Nostalgia Reality Check: Reviving Rocky Horror

Then at a deadly pace, it came from -- WHERE? -- outer space.

My earliest Rocky Horror Picture Show memories come from my occasional attendance at the Carefree Theater's weekly midnight screenings in West Palm Beach during the early 90s, where the audience had adapted a number of Mystery Science Theater 3000 references to the classic call-and-response experience. Being an MST3K superfan (then as now), even if I weren't likely to adore Rocky Horror on its own merits, this was enough to cement my devotion.

Later, as a college student, I attended shows in Cambridge under draconian rules against the use of basically any of the usual props, a limitation that took a bit of the fun out of things. Bag checks for toilet paper? Seriously?

Over the years, I've had friends who were committed castmembers in productions up and down the east coast, and even though RHPS was not the narrow slice of subculture in which I was most invested during my extended adolescence, the film and the live reproduction are still enormously soothing and familiar bits of pop culture for me. The most recent revival by "Glee," with its extreme self-awareness and sanitized revisions, only reminded me of how great the original truly is, standing as a testament to being weird and perverted and socially unacceptable and totally unapologetic about all of it.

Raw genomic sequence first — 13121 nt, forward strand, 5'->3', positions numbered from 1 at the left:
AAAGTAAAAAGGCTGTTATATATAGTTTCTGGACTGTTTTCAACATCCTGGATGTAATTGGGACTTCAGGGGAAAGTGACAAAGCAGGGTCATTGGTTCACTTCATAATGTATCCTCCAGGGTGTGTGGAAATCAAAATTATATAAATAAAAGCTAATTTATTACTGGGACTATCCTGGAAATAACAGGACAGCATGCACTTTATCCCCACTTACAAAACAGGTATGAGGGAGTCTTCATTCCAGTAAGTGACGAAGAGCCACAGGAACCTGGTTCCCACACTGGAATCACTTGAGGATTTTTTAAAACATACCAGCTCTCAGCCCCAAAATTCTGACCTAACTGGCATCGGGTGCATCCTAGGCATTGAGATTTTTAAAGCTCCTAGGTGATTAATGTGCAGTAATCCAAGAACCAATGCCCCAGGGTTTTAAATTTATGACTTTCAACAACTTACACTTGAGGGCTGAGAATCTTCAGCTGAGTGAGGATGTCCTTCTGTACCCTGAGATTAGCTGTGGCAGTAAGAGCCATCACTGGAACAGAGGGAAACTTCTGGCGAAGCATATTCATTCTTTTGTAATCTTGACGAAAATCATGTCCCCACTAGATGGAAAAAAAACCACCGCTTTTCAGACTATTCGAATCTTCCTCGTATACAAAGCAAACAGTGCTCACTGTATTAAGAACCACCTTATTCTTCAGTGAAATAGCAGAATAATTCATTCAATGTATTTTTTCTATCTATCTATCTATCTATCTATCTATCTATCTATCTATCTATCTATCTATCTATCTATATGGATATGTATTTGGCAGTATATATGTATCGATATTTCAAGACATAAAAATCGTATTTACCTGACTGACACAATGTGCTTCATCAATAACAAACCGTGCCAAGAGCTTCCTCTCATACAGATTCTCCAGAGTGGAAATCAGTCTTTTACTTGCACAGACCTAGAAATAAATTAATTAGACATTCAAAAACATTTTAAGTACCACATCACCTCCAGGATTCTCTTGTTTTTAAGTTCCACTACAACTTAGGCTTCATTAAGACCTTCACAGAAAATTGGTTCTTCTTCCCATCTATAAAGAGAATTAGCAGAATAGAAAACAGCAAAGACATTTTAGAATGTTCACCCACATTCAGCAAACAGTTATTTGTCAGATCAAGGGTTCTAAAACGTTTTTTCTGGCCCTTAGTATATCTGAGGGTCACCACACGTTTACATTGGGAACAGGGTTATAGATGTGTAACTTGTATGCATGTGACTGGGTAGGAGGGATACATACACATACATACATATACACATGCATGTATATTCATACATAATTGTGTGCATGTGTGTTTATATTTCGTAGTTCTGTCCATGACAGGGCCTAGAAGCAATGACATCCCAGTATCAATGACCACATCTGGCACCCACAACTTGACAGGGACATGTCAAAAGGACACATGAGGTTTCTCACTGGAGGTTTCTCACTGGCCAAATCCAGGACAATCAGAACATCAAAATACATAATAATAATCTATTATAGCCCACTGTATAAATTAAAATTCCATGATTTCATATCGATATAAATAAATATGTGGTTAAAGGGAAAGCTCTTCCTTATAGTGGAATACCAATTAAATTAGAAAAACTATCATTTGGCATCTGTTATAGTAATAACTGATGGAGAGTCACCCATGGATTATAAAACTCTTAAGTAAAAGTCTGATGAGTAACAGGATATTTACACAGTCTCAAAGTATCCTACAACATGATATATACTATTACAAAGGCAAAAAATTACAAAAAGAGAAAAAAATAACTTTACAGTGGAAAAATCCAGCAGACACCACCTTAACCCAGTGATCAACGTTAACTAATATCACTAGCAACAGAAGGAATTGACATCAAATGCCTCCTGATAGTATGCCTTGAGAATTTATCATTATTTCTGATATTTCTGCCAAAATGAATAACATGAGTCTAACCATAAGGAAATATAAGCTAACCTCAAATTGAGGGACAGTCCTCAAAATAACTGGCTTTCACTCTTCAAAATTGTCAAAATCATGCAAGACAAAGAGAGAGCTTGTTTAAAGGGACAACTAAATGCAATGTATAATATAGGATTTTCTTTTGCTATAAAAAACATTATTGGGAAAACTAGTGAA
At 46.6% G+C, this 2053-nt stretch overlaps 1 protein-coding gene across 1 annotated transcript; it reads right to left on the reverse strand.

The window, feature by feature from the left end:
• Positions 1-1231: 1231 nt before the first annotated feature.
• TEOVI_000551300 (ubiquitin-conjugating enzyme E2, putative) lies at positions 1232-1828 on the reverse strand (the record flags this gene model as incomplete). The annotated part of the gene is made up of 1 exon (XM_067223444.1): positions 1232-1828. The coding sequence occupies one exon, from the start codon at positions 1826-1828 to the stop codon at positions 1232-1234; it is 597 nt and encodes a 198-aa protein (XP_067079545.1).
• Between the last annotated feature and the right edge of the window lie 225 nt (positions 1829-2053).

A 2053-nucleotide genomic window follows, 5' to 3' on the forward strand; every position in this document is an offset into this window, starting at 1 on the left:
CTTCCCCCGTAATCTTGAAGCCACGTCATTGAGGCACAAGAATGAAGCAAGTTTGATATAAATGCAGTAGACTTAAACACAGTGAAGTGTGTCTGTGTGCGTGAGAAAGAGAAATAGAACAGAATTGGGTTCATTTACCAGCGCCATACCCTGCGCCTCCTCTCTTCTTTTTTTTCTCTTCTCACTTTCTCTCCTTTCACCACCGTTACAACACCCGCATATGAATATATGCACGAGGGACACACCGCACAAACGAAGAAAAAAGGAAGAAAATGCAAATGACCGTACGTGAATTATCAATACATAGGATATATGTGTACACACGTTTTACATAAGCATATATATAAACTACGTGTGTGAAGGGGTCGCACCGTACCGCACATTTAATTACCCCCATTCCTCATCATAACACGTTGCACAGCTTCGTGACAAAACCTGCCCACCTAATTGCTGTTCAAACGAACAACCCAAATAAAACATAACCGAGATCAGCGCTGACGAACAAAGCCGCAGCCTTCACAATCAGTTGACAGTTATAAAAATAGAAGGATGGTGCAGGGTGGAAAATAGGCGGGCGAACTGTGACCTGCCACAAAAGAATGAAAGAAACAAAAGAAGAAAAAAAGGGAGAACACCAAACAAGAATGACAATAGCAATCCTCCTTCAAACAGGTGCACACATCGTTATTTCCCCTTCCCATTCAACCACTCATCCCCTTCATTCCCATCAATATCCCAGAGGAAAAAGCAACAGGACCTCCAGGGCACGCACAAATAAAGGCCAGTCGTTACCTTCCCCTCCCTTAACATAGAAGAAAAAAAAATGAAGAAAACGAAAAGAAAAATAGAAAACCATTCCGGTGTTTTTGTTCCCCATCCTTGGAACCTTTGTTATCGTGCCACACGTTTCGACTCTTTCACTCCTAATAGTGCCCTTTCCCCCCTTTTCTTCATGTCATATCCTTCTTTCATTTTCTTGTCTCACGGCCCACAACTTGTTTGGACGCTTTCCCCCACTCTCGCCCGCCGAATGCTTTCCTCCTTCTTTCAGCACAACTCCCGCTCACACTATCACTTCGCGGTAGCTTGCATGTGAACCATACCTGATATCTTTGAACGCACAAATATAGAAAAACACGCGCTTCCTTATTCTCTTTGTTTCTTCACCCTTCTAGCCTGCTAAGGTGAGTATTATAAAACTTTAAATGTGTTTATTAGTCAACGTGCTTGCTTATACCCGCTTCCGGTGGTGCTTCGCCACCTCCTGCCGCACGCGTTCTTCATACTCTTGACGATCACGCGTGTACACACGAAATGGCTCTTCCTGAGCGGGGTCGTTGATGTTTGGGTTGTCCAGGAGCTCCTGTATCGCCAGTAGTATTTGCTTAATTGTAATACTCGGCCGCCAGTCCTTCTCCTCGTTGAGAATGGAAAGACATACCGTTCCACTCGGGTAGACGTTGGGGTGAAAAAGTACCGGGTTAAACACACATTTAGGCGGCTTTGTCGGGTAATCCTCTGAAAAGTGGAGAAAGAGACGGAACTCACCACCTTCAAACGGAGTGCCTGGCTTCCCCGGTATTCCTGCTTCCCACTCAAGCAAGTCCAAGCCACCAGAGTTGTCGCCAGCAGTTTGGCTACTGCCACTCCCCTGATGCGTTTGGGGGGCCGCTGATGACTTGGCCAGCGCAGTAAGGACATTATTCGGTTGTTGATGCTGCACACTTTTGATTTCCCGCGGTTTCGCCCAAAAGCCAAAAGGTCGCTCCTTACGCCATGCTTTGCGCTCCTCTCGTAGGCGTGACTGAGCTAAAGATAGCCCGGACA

This straightforward rendition of "Science Fiction/Double Feature" from this past Monday's episode of The Late Late Show is the kind of tribute I like to see. It includes Amanda Palmer, Stephin Merritt, Moby and Neil Gaiman in a curious and unusually literate sort of ukelele/toy piano supergroup. Check it out.

Can you listen to this without inserting the audience participation? If so, you are a stronger person than I. Tell me your Rocky Horror memories in comments.